Sleeping Beauties is No Fairy Tale
by Stephen King and Owen King
“It makes no difference if you’re rich or poor Or if you’re smart or dumb. A woman’s place in this old world Is under some man’s thumb, And if you’re born a woman You’re born to be hurt. You’re born to be stepped on, Lied to, Cheated on, And treated like dirt. —Sandy Posey, “Born a Woman” Lyrics by Martha Sharp―
Stephen King and Owen King, Sleeping Beauties
In a future so real and near it might be now, something happens when women go to sleep; they become shrouded in a cocoon-like gauze.
If they are awakened, and the gauze wrapping their bodies is disturbed or violated, the women become feral and spectacularly violent; and while they sleep they go to another place.
The men of our world are abandoned, left to their increasingly primal devices. One woman, however, the mysterious Evie, is immune to the blessing or curse of the sleeping disease.
Is Evie a medical anomaly to be studied, or is she a demon who must be slain?
I hates Sleeping Beauties…
Well no not really, I mean it is Stephen King. He is like pizza, even when it is bad it is still decent.
I dislikes it…
This is on a C grade or lower scale of Stephen King’s work. It is on par with The Cell, or pretty much anything he has written in the last ten years. There are plenty of fun references of nostalgia for King fans, the cat, and the Mercedes anyone? But, this novel falls flat.
First, let’s talk about the idea instead of the execution. The idea is an interesting one. Male and female and the duality it represents in life, society, and the universe. A big idea. All readers, being members of the human race, can understand and empathize with it. Here is when Stephen King starts to lose me though. The male/female idea. Men = warmongerers and female=caregivers and bringers of life are all well and good, but it is fantasy.
It isn’t real.
But, you say “it is a fantasy. It doesn’t have to be based on a real idea.” That may be true. But this story is based on reality, and from there it gets a bit fantastical. If the reality is off, the base of the story is off. I could never fully invest myself in this idea of men as warmongers and women as caregivers. It is too uncompromising. Life is much messier, and grayer than that distinction.
Society and people are much more nuanced.
You can’t boil women down to an idea and be serious about it. I am not even talking gender politics or people who do not conform to a specific gender here. I am talking about women not being all flowery personifications of a fertility goddess. We can be bad, warmongering fools as well, just like some men are pacifists. I think the Kings tried to touch on that a little bit with the main setting of the novel being in a woman’s correctional facility. Women in the facility did bad things which is why they are in jail. Even in that, they are still genders, not people.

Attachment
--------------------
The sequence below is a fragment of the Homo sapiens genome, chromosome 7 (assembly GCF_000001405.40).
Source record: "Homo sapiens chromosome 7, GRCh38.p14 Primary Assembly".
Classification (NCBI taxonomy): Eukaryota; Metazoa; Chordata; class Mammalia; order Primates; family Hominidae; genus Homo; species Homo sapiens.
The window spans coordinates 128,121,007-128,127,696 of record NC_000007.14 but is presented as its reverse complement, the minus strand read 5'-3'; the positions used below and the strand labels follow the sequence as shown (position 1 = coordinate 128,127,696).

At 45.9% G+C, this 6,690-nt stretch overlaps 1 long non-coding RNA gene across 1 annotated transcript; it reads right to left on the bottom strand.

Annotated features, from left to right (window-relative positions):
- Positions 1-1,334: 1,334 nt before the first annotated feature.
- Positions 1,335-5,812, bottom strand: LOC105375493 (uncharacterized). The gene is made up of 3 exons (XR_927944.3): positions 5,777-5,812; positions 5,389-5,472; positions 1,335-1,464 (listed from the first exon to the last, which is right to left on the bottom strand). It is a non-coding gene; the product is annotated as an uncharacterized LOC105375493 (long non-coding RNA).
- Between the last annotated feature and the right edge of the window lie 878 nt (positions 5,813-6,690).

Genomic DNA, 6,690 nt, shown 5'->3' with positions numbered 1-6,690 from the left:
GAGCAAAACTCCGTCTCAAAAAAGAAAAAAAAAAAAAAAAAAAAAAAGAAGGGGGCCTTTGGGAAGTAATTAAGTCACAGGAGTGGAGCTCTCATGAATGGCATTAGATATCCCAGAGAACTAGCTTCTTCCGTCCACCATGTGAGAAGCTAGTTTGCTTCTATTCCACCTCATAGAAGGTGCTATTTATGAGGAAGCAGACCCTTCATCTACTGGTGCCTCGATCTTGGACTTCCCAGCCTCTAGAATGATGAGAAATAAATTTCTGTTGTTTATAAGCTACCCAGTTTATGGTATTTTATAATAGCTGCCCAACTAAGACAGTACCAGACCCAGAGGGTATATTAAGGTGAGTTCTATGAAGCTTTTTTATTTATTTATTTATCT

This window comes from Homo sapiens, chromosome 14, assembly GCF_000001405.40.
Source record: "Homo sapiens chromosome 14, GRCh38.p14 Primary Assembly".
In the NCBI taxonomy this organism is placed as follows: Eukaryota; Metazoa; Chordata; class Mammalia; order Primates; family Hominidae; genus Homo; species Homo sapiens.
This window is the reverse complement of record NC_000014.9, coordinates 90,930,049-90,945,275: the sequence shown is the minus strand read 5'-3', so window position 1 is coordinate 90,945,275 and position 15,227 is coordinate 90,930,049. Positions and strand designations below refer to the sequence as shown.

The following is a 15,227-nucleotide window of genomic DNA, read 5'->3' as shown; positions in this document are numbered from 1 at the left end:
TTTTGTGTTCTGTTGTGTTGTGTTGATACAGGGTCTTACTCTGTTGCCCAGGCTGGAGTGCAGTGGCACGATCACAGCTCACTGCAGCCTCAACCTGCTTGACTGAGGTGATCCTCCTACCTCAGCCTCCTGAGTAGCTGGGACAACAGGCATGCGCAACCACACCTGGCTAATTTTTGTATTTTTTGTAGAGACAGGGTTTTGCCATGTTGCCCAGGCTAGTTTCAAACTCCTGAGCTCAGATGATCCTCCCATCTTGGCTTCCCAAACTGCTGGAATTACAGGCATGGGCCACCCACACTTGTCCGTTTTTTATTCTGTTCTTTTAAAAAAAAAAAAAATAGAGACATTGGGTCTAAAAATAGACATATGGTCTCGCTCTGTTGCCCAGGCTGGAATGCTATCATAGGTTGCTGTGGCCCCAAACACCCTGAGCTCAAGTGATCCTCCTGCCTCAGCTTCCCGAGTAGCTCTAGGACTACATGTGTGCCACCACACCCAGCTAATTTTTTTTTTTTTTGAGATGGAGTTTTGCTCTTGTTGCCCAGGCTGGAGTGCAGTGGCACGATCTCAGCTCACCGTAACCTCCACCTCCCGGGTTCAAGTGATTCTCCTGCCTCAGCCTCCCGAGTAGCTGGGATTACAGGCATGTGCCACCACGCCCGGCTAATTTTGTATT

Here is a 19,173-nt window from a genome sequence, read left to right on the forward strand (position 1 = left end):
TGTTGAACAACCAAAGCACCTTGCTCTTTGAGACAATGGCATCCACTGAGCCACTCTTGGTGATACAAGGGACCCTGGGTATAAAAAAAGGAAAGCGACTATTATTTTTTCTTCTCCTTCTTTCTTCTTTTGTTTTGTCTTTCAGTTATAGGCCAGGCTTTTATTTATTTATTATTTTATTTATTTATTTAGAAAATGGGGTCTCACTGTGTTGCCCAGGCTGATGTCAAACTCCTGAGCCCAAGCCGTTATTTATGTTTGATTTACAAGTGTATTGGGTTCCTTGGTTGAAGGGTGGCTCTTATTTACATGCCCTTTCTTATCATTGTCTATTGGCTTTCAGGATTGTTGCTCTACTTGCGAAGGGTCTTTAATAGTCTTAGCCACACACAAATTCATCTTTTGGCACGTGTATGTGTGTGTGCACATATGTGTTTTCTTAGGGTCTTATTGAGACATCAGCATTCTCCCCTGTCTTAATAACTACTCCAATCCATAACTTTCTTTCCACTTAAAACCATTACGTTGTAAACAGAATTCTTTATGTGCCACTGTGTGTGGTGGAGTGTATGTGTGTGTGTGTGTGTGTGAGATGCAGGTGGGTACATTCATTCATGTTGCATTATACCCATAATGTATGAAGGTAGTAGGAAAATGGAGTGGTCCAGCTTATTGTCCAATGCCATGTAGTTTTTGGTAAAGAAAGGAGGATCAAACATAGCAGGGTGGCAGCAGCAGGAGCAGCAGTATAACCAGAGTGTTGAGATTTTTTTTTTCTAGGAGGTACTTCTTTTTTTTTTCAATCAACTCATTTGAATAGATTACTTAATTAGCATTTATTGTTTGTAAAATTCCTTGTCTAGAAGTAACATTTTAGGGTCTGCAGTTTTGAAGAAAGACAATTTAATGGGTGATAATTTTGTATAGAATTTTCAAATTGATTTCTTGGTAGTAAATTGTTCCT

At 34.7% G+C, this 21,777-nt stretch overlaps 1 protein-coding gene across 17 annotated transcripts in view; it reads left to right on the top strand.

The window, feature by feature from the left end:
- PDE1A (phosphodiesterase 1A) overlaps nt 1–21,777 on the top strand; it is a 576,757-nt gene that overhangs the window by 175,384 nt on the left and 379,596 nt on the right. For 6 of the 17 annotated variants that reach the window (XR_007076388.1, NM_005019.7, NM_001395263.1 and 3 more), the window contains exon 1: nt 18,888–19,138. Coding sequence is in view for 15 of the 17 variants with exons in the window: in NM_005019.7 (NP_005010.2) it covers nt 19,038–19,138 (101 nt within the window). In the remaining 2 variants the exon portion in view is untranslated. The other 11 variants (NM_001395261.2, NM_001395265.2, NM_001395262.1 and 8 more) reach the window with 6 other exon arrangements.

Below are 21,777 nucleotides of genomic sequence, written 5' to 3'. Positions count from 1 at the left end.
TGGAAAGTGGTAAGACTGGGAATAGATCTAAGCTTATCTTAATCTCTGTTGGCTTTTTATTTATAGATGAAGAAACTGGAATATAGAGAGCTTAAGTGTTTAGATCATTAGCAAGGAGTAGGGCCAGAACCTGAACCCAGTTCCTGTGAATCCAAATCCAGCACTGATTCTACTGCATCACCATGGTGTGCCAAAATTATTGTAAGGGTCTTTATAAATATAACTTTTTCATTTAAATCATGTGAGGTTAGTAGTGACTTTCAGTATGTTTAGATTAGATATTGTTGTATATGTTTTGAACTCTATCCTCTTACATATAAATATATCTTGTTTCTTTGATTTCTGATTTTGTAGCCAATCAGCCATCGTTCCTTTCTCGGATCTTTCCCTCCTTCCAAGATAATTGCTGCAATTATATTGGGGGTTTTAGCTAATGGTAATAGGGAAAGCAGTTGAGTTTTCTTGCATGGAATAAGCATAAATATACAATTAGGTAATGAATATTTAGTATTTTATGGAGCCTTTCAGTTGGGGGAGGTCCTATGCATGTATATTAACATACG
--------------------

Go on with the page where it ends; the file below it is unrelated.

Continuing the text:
“Another part of getting older: you forgot what you wanted to remember, and remembered what you wanted to forget.”
Secondly, there are no heroes in this story. Not all books need heroes, but in a story like this, I think a protagonist is necessary. I know literature..blah blah.. the human condition. But still, there are no true heroes or even likable characters in this story. All are horrifically flawed characters, who don’t get any redeeming moments. Even in that, it is flat. Life has redeeming moments, even for assholes. Show me that. Give me an asshole character, and a redeeming moment and I will cheer. Even if the character turns away and goes down another path at least give me that moment.
Thirdly, back to the idea. This is a huge idea told on a microscale. A global pandemic told from a tiny town by the tiny flawed inhabitants. Men have been found wanting, so they got their women taken from them. At this length, I think we could have had more. It doesn’t have to be World War Z, but give me a broader perspective. Give me something other than this town full of meth and horrible people.
“The snake said nothing in return. Snakes do not need to justify their behavior.”
To summarize, get it from the library or Goodwill to read and really only if you are a diehard King fan. It doesn’t even read like a King novel, but if you have a list and are aiming at completion then there you go. Otherwise, I would skip and read a King book that is awesome like Firestarter, Carrie, or The Shining
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Elizabeth Tabler runs Beforewegoblog and is constantly immersed in fantasy stories. She was at one time an architect but divides her time now between her family in Portland, Oregon, and as many book worlds as she can get her hands on. She is also a huge fan of Self Published fantasy and is on Team Qwillery as a judge for SPFBO5. You will find her with a coffee in one hand and her iPad in the other. Find her on: Goodreads / Instagram / Pinterest / Twitter